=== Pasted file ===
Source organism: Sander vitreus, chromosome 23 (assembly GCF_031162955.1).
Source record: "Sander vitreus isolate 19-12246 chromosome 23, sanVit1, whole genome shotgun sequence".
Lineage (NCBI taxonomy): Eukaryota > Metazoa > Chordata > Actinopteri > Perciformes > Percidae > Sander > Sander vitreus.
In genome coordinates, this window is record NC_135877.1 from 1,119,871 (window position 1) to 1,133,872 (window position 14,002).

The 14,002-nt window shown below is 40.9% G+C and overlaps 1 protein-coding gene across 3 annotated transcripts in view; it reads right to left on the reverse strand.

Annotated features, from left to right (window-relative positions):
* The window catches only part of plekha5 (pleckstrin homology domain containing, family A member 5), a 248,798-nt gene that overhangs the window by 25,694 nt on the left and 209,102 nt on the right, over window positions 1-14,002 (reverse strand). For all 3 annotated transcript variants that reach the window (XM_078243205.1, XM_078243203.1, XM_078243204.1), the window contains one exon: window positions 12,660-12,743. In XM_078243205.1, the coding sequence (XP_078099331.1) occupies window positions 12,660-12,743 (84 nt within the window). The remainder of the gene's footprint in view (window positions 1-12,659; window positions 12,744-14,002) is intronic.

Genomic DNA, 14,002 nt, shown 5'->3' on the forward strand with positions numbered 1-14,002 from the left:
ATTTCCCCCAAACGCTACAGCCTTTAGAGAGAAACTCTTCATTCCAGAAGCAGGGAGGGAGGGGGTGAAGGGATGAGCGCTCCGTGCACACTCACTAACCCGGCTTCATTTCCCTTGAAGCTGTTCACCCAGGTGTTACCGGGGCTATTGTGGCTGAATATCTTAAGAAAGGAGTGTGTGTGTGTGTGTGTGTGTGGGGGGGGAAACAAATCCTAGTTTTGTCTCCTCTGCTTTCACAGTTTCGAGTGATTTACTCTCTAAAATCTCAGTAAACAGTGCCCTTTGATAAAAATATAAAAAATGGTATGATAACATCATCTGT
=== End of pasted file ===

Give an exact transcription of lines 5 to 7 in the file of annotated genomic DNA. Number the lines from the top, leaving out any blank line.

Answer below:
The 14,002-nt window shown below is 40.9% G+C and overlaps 1 protein-coding gene across 3 annotated transcripts in view; it reads right to left on the reverse strand.

Annotated features, from left to right (window-relative positions):
* The window catches only part of plekha5 (pleckstrin homology domain containing, family A member 5), a 248,798-nt gene that overhangs the window by 25,694 nt on the left and 209,102 nt on the right, over window positions 1-14,002 (reverse strand). For all 3 annotated transcript variants that reach the window (XM_078243205.1, XM_078243203.1, XM_078243204.1), the window contains one exon: window positions 12,660-12,743. In XM_078243205.1, the coding sequence (XP_078099331.1) occupies window positions 12,660-12,743 (84 nt within the window). The remainder of the gene's footprint in view (window positions 1-12,659; window positions 12,744-14,002) is intronic.